Sermons

Summary: First in a four part series on managing anger

“Understanding and Managing Anger Pt 1”

INTRODUCTION

In our study of bitterness, we discovered the devastating effects of sustained anger and unforgiveness not only for the individual but also for everyone they touch. Bitterness has to do with negative thoughts and feelings toward someone who has offended me or someone I care about. The continued simmering of these negative feelings and thoughts in the soul results in further negativity and a host of inevitable other negative and hurtful words, attitudes and actions. We learned that the inability to eradicate bitterness and respond to life’s difficulties in a godly manner is due to our own selfish ambition and bitter jealousy springing out of a self-centered focus. Roots of bitterness thrive in the soil of self-centeredness. Scripture clearly warns against cultivating bitter roots which not only entangle us but defile those around us.

Negative emotions, thoughts, words, attitudes and actions are but one expression of the initial emotions we call anger. Close encounters with the evil in a sinful world naturally stirs up an emotion we call anger. The intensity of our anger measures anywhere from mild frustration to a full blown fury. Just as everyone struggles with bitterness from offenses, everyone struggles with anger.

What does the Bible say about anger?

BE ANGRY, AND yet DO NOT SIN; do not let the sun go down on your anger, and do not give the devil a place. Ephesians 4:26-27

Let all bitterness and wrath and anger and clamor and slander be put away from you, along with all malice. Ephesians 4:31

I observe at least six foundational principles from this passage.

1. Anger is a godly emotion “Be angry!”

Paul used a present active imperative which is a command to do something on a regular basis.

2. Don’t express anger sinfully. “Do not sin!”

This is also a present imperative commanding us to continually refrain from sinning, falling short of God’s standard.

3. Resolve anger quickly! “Do not let the sun go down on your anger!”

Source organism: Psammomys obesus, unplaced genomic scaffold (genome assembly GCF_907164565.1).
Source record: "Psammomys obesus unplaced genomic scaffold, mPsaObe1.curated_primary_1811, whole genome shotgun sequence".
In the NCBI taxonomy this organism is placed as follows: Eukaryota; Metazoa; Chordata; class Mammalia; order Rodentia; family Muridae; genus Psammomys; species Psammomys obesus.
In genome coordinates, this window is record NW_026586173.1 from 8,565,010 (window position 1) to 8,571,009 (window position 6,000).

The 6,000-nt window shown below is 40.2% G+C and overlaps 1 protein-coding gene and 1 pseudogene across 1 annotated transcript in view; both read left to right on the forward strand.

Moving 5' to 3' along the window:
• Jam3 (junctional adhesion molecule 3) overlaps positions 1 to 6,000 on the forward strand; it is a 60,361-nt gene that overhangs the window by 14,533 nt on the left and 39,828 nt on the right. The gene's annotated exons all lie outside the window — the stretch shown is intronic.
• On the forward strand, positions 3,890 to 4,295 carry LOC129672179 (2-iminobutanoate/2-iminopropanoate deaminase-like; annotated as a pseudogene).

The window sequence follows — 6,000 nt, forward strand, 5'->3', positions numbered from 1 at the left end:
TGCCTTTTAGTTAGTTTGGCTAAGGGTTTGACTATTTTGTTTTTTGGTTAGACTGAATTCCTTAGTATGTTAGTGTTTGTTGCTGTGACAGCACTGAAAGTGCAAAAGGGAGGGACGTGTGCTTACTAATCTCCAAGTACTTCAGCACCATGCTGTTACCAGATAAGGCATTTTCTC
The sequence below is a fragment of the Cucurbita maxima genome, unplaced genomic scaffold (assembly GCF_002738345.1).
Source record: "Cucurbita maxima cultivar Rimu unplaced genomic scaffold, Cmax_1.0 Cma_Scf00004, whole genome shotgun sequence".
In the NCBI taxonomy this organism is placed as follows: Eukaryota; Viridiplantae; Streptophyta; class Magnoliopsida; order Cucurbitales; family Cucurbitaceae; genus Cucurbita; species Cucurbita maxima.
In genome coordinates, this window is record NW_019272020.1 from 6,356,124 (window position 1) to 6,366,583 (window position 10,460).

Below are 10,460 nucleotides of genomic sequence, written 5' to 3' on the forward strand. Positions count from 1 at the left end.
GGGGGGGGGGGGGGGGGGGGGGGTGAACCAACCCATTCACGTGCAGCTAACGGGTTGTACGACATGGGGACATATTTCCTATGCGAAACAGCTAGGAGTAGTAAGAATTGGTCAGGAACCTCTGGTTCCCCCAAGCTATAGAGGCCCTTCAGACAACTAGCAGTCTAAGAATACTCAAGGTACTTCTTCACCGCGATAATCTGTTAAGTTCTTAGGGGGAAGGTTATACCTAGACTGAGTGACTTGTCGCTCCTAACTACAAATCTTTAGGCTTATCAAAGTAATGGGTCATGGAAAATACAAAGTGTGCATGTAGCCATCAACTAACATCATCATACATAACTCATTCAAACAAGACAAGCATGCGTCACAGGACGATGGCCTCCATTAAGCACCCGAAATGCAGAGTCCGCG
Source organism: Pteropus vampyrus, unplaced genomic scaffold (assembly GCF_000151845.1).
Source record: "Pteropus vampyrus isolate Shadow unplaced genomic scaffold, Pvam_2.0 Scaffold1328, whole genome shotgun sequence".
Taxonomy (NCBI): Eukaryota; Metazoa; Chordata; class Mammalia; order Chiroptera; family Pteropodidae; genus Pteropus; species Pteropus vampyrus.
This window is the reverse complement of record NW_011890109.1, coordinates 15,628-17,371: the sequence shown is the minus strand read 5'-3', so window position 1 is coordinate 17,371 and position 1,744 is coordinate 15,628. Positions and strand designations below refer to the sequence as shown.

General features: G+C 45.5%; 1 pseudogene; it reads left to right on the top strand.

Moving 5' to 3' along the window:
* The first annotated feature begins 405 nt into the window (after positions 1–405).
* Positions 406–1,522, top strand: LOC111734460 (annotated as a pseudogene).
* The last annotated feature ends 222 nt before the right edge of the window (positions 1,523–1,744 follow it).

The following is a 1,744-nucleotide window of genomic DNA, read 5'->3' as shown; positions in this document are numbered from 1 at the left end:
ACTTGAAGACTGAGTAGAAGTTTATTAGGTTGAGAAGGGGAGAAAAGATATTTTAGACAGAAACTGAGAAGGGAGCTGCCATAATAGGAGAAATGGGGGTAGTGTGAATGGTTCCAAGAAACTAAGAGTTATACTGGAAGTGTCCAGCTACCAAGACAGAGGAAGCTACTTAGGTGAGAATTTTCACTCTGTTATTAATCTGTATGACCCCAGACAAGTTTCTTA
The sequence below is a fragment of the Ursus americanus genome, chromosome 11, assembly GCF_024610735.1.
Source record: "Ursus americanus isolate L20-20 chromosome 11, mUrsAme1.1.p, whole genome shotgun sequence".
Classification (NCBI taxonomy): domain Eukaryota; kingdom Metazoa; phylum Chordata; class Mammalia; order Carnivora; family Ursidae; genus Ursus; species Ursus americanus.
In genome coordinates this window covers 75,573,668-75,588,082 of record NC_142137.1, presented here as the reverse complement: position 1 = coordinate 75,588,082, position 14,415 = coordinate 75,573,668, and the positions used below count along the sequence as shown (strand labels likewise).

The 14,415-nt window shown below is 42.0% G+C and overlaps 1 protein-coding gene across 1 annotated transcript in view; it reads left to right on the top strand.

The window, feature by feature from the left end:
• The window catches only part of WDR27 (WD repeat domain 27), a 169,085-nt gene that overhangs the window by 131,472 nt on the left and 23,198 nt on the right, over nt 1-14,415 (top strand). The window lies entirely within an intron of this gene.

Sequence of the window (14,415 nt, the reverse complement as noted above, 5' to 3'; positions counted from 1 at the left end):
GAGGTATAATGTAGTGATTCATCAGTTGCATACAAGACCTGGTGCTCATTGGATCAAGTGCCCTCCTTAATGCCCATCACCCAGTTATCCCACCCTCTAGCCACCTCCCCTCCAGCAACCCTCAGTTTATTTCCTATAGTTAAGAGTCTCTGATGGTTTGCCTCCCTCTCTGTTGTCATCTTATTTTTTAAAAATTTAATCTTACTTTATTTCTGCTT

Here is a third present imperative. Always deal with your anger quickly.

4. Unresolved anger gives Satan a foothold in your life. “Do not give the devil a place!”

Now a forth present imperative. Never allow Satan a foothold in your life by allowing anger to remain undirected or unresolved. Preferable address it before you go to bed at night.

5. Humbly allow God to eradicate fleshly destructive anger from your life.

Do not grieve the Holy Spirit of God, by whom you were sealed for the day of redemption. 4:30

Let all bitterness and wrath and anger and clamor and slander be put away from you, along with all malice. Ephesians 4:31

Paul changes verb type here. He uses a point time passive imperative. This means to allow something to be done to you. Namely, allow God to once and for all (or whenever is needed) to remove any trace of fleshly relationally damaging emotions and actions from your soul that grieve the Holy Spirit.

6. Continually pursue godly attitudes and actions.

This passage encourages truth speaking over lying, working to give the needy over stealing, speaking words that build others rather than accomplish nothing, continually acts of kindness, development of a tender heart, forgiveness and sacrificial love.

Some of our confusion regarding anger comes from Scripture itself. We read passages that instruct us to put away anger. We read other passages that tell us to BE angry but don’t sin.

We read warning after warning about the angry person. James clearly states that the anger of man never achieves the righteousness of God. Many of the chosen servants of God expressed extreme anger over the behavior of sinful men. We know that God is absolutely holy and sinless and yet feels and expresses anger. Jesus was sinless and yet the Bible records several occasions when He felt and expressed anger. Since the Bible does not contradict itself the only conclusion we can draw from the data is that anger has two sources.

There is Spirit generated anger and flesh generated anger. There is the anger of man I will refer to as fleshly anger which does not achieve God’s purposes and the anger of God which I will refer to as godly anger which is intended to promote God’s purposes in God’s way.

There are many more passages related to the management of sinful fleshly anger than godly anger. We learn more about godly anger from examples told in narrative passages than direct teaching.

OVERVIEW

I. Analyze anger

A. Understand its character

B. Pinpoint its purpose

C. Discover its cause

D. Follow its course

E. Track its conduct (expression)

II. Manage anger

A. Purposefully direct godly anger

B. Persistently defuse fleshly anger

TODAY’S MESSAGE

I. ANALYZE ANGER

A. Understand the character of anger

1. Biblical terms

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